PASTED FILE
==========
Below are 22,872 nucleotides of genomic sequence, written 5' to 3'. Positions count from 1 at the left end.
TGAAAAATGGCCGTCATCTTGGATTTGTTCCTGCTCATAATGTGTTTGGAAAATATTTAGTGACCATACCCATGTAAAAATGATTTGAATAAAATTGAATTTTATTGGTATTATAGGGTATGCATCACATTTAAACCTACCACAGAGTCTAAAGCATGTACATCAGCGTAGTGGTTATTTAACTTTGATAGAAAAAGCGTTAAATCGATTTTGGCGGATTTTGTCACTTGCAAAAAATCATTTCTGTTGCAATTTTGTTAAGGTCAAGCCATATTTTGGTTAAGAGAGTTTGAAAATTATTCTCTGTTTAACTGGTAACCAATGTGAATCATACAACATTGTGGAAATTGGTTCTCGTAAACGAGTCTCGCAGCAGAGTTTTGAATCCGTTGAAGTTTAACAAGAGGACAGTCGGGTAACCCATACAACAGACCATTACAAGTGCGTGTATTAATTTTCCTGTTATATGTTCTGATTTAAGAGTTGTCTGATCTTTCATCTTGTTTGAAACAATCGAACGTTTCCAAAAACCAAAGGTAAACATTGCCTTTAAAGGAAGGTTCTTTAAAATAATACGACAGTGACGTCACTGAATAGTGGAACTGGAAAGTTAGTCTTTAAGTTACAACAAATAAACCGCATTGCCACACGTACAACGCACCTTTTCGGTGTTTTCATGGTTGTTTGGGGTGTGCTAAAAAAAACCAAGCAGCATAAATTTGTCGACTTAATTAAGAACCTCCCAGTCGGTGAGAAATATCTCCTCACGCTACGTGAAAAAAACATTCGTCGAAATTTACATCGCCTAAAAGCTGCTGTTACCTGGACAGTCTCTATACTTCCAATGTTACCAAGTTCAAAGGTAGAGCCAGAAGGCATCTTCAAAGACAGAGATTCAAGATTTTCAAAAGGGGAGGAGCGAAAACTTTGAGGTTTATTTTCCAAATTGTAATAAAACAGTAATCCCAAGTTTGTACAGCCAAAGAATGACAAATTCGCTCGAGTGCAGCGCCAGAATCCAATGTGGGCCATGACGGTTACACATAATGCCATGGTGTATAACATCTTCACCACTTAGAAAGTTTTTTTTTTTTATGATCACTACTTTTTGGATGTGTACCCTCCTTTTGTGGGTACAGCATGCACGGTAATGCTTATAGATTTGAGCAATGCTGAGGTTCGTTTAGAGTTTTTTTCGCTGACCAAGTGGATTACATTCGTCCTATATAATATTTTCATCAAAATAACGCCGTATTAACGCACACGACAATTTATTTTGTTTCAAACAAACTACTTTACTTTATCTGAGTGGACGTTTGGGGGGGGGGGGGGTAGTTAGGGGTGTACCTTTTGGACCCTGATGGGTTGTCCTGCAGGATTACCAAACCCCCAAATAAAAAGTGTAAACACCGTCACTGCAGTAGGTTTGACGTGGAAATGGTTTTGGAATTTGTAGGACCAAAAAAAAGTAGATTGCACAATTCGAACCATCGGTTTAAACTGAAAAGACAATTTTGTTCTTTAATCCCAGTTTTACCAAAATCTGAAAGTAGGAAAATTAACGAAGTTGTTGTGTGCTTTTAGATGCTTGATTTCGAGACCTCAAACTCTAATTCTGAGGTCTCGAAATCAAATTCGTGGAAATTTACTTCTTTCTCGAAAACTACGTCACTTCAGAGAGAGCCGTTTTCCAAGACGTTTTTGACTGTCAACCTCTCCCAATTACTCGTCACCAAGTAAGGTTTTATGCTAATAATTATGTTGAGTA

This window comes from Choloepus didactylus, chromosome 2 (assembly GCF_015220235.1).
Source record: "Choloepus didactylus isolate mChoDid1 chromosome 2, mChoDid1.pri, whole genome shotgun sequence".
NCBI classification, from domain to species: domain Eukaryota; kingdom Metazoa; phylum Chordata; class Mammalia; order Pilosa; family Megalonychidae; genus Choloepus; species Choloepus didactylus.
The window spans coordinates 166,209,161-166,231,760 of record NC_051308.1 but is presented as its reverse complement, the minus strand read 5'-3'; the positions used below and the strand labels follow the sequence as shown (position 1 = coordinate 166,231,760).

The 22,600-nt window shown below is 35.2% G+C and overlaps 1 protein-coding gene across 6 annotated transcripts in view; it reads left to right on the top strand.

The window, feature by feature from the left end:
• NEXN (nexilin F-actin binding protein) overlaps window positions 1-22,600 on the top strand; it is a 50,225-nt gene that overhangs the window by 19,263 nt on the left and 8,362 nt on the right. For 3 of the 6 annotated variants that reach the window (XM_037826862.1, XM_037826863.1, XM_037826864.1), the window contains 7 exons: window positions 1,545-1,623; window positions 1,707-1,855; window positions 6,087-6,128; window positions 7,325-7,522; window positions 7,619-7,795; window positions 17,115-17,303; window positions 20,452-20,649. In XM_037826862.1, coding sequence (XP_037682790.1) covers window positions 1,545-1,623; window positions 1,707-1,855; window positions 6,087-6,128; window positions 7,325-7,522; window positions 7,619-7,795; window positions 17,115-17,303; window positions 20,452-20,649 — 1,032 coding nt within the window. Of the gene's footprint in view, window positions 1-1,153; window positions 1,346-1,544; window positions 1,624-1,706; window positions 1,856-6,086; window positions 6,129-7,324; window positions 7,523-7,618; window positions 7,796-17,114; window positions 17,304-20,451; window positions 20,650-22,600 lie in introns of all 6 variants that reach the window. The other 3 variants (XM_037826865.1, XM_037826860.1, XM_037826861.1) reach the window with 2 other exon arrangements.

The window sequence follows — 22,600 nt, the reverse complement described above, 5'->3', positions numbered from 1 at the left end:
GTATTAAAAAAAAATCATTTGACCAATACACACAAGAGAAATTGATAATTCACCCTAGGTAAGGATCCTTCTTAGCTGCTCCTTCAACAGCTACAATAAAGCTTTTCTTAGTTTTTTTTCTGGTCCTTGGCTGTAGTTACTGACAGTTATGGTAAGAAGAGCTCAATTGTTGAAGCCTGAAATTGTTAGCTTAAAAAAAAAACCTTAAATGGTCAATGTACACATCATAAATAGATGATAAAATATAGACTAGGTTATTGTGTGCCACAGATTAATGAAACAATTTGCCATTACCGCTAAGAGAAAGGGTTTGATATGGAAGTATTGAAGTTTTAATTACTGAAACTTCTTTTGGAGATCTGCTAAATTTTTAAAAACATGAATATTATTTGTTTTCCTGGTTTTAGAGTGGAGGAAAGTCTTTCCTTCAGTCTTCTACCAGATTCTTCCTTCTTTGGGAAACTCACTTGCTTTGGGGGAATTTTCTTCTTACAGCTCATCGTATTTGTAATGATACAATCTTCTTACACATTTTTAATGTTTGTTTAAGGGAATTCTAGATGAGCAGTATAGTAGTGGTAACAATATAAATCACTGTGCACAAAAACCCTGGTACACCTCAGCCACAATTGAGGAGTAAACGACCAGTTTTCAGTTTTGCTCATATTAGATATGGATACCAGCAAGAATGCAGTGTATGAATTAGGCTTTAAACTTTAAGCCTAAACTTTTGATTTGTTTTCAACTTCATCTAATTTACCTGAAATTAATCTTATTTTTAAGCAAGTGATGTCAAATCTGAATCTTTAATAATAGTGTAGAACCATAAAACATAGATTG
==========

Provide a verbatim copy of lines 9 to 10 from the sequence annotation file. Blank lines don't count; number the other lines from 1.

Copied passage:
• NEXN (nexilin F-actin binding protein) overlaps window positions 1-22,600 on the top strand; it is a 50,225-nt gene that overhangs the window by 19,263 nt on the left and 8,362 nt on the right. For 3 of the 6 annotated variants that reach the window (XM_037826862.1, XM_037826863.1, XM_037826864.1), the window contains 7 exons: window positions 1,545-1,623; window positions 1,707-1,855; window positions 6,087-6,128; window positions 7,325-7,522; window positions 7,619-7,795; window positions 17,115-17,303; window positions 20,452-20,649. In XM_037826862.1, coding sequence (XP_037682790.1) covers window positions 1,545-1,623; window positions 1,707-1,855; window positions 6,087-6,128; window positions 7,325-7,522; window positions 7,619-7,795; window positions 17,115-17,303; window positions 20,452-20,649 — 1,032 coding nt within the window. Of the gene's footprint in view, window positions 1-1,153; window positions 1,346-1,544; window positions 1,624-1,706; window positions 1,856-6,086; window positions 6,129-7,324; window positions 7,523-7,618; window positions 7,796-17,114; window positions 17,304-20,451; window positions 20,650-22,600 lie in introns of all 6 variants that reach the window. The other 3 variants (XM_037826865.1, XM_037826860.1, XM_037826861.1) reach the window with 2 other exon arrangements.

The window sequence follows — 22,600 nt, the reverse complement described above, 5'->3', positions numbered from 1 at the left end: